Turning to Ovid in a Moment of Transition

A photographer found comfort during the pandemic in the “Metamorphoses,” the classic work on nature and change.

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Photographs and Text by Celeste Sloman

OVID’S “METAMORPHOSES” has served as inspiration for visual artists for hundreds of years, and in 2020 it felt as relevant as ever. It was the first book that I read as I hunkered down in my apartment at the height of the pandemic. Ovid’s cast of human and bestial characters are at the mercy of capricious Gods who constantly change themselves and everything around them into different forms. These transformations are both beautiful and ghastly, violent and serene — a blurring of boundaries between humans, nature and forces more powerful than ourselves. What inspired me most about the “Metamorphoses” (I read David Raeburn’s classic translation) is how vibrant and visual these stories are, and how Ovid captures human desperation and fragility. In making these images I wanted to reflect on the idea of becoming something else. Ovid’s physical and emotional landscapes are constantly shifting. I wanted to visualize the feelings we are going through as we start to transform back into our normal lives, re-engaging with ourselves and with nature.

“Nothing retains its original form, but Nature, the goddess of all renewal, keeps altering one shape into another. Nothing at all in the world can perish, you have to believe me; things merely vary and change their appearance.”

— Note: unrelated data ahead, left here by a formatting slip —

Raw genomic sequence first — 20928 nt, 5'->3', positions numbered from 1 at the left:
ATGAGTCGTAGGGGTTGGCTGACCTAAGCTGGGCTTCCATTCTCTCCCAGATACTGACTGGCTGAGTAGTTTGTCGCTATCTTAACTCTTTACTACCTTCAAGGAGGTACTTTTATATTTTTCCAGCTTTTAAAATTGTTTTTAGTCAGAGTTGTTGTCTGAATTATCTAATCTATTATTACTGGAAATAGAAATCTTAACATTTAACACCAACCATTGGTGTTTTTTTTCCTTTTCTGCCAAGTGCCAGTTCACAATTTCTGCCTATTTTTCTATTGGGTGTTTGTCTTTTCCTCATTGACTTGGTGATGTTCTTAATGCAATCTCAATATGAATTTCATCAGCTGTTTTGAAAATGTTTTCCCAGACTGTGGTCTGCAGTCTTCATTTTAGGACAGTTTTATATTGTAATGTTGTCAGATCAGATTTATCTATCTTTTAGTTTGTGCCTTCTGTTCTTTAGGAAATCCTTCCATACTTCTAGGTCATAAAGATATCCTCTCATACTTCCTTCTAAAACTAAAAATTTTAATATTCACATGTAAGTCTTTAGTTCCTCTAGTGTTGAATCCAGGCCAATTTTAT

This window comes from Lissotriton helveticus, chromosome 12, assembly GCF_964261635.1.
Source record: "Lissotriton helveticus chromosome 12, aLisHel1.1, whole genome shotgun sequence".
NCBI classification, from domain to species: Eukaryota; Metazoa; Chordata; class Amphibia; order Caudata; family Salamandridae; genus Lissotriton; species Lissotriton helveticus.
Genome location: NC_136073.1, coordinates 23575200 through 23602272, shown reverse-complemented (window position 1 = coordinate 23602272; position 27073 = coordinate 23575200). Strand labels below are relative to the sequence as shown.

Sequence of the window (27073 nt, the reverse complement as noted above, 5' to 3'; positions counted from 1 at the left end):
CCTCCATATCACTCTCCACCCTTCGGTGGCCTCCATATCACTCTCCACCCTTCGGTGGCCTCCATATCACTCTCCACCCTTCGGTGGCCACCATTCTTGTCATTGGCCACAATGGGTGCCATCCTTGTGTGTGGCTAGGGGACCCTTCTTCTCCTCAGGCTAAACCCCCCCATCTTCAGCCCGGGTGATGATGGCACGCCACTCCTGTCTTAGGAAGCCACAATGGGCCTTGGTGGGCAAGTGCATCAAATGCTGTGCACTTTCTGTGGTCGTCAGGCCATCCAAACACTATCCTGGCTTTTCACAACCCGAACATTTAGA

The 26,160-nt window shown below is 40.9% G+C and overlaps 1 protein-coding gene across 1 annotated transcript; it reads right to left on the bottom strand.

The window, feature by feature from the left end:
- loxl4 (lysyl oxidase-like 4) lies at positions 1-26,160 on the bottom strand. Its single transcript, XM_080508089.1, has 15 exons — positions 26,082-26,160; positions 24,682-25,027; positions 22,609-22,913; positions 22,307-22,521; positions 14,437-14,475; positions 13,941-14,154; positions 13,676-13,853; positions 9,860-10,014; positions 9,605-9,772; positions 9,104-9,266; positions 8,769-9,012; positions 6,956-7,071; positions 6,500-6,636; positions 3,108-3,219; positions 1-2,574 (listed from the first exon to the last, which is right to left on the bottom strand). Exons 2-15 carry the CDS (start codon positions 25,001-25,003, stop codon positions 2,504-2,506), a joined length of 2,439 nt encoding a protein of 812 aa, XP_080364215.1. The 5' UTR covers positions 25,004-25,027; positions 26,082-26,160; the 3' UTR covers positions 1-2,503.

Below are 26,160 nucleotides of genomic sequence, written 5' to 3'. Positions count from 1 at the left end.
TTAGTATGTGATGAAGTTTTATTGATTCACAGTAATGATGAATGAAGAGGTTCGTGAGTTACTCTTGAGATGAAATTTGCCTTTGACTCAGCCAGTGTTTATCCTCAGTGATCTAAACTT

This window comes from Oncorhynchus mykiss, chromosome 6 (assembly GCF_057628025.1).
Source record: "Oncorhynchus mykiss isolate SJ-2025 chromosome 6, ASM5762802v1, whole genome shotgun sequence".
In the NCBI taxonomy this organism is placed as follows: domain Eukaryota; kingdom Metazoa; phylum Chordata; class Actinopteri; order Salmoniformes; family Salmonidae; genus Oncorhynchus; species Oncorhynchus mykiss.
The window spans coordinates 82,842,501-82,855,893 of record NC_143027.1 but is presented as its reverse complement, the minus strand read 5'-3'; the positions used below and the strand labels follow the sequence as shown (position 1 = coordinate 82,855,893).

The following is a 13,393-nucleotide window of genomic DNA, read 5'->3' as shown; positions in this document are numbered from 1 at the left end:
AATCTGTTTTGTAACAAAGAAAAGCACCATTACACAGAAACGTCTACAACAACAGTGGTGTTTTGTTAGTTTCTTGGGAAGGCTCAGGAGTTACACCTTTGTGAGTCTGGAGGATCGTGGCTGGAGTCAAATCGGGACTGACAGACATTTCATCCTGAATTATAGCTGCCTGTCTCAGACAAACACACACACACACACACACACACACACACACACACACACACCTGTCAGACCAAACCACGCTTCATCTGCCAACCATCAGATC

“The part of the stones which consisted of earth and contained some moisture was turned into flesh; the solid, inflexible matter was changed into bones; and the veins of the rock into veins of blood.”

“As wave is driven by wave. And each, pursued, pursues the wave ahead. So time flies on and follows, flies and follows. Always, for ever new. What was before is left behind; what never was is now; and every passing moment is renewed.”

“My soul would sing of metamorphoses. But since, o gods, you were the source of these bodies becoming other bodies, breathe your breath into my book of changes: may the song I sing be seamless as its way weaves from the world’s beginning to our day.”

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